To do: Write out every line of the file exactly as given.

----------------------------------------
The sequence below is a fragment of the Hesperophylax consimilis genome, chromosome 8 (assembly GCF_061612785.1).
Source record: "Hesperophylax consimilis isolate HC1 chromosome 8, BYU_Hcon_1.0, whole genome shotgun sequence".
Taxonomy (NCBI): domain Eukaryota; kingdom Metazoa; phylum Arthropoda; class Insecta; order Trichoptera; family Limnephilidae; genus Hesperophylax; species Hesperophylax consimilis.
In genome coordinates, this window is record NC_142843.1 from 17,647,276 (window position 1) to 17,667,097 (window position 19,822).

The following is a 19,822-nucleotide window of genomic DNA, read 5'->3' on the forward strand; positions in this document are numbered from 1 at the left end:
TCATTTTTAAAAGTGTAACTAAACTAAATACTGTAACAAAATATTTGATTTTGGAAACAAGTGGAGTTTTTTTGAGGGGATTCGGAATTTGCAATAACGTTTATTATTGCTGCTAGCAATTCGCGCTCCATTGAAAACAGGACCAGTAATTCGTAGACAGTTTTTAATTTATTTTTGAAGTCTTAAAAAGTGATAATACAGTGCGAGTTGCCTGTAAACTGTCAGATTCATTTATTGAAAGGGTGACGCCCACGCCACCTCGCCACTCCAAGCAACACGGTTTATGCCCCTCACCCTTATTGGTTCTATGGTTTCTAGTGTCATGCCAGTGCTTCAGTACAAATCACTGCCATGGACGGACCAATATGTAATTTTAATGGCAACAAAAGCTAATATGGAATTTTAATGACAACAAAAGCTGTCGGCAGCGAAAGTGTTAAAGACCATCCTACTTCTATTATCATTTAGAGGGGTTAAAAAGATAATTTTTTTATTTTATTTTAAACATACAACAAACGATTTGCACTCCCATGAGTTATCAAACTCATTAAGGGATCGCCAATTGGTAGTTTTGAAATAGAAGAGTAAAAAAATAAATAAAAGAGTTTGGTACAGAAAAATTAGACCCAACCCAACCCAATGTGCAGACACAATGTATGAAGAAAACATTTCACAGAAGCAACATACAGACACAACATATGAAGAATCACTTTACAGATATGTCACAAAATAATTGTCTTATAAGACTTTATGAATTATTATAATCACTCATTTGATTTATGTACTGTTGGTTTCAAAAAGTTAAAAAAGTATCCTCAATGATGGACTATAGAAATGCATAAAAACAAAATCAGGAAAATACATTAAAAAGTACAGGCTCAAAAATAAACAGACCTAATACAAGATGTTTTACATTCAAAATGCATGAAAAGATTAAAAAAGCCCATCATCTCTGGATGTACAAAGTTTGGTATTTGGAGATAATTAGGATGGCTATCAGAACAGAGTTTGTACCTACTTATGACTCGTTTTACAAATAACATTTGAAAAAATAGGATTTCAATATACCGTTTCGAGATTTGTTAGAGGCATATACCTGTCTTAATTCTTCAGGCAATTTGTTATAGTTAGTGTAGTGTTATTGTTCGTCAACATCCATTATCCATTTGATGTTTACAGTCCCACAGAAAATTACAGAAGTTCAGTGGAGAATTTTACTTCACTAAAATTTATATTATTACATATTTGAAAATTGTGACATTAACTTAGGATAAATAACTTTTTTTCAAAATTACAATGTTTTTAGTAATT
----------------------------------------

The sequence below is a fragment of the Hesperophylax consimilis genome, chromosome 8 (assembly GCF_061612785.1).
Source record: "Hesperophylax consimilis isolate HC1 chromosome 8, BYU_Hcon_1.0, whole genome shotgun sequence".
Taxonomy (NCBI): domain Eukaryota; kingdom Metazoa; phylum Arthropoda; class Insecta; order Trichoptera; family Limnephilidae; genus Hesperophylax; species Hesperophylax consimilis.
In genome coordinates, this window is record NC_142843.1 from 17,647,276 (window position 1) to 17,667,097 (window position 19,822).

The following is a 19,822-nucleotide window of genomic DNA, read 5'->3' on the forward strand; positions in this document are numbered from 1 at the left end:
TCATTTTTAAAAGTGTAACTAAACTAAATACTGTAACAAAATATTTGATTTTGGAAACAAGTGGAGTTTTTTTGAGGGGATTCGGAATTTGCAATAACGTTTATTATTGCTGCTAGCAATTCGCGCTCCATTGAAAACAGGACCAGTAATTCGTAGACAGTTTTTAATTTATTTTTGAAGTCTTAAAAAGTGATAATACAGTGCGAGTTGCCTGTAAACTGTCAGATTCATTTATTGAAAGGGTGACGCCCACGCCACCTCGCCACTCCAAGCAACACGGTTTATGCCCCTCACCCTTATTGGTTCTATGGTTTCTAGTGTCATGCCAGTGCTTCAGTACAAATCACTGCCATGGACGGACCAATATGTAATTTTAATGGCAACAAAAGCTAATATGGAATTTTAATGACAACAAAAGCTGTCGGCAGCGAAAGTGTTAAAGACCATCCTACTTCTATTATCATTTAGAGGGGTTAAAAAGATAATTTTTTTATTTTATTTTAAACATACAACAAACGATTTGCACTCCCATGAGTTATCAAACTCATTAAGGGATCGCCAATTGGTAGTTTTGAAATAGAAGAGTAAAAAAATAAATAAAAGAGTTTGGTACAGAAAAATTAGACCCAACCCAACCCAATGTGCAGACACAATGTATGAAGAAAACATTTCACAGAAGCAACATACAGACACAACATATGAAGAATCACTTTACAGATATGTCACAAAATAATTGTCTTATAAGACTTTATGAATTATTATAATCACTCATTTGATTTATGTACTGTTGGTTTCAAAAAGTTAAAAAAGTATCCTCAATGATGGACTATAGAAATGCATAAAAACAAAATCAGGAAAATACATTAAAAAGTACAGGCTCAAAAATAAACAGACCTAATACAAGATGTTTTACATTCAAAATGCATGAAAAGATTAAAAAAGCCCATCATCTCTGGATGTACAAAGTTTGGTATTTGGAGATAATTAGGATGGCTATCAGAACAGAGTTTGTACCTACTTATGACTCGTTTTACAAATAACATTTGAAAAAATAGGATTTCAATATACCGTTTCGAGATTTGTTAGAGGCATATACCTGTCTTAATTCTTCAGGCAATTTGTTATAGTTAGTGTAGTGTTATTGTTCGTCAACATCCATTATCCATTTGATGTTTACAGTCCCACAGAAAATTACAGAAGTTCAGTGGAGAATTTTACTTCACTAAAATTTATATTATTACATATTTGAAAATTGTGACATTAACTTAGGATAAATAACTTTTTTTCAAAATTACAATGTTTTTAGTAATT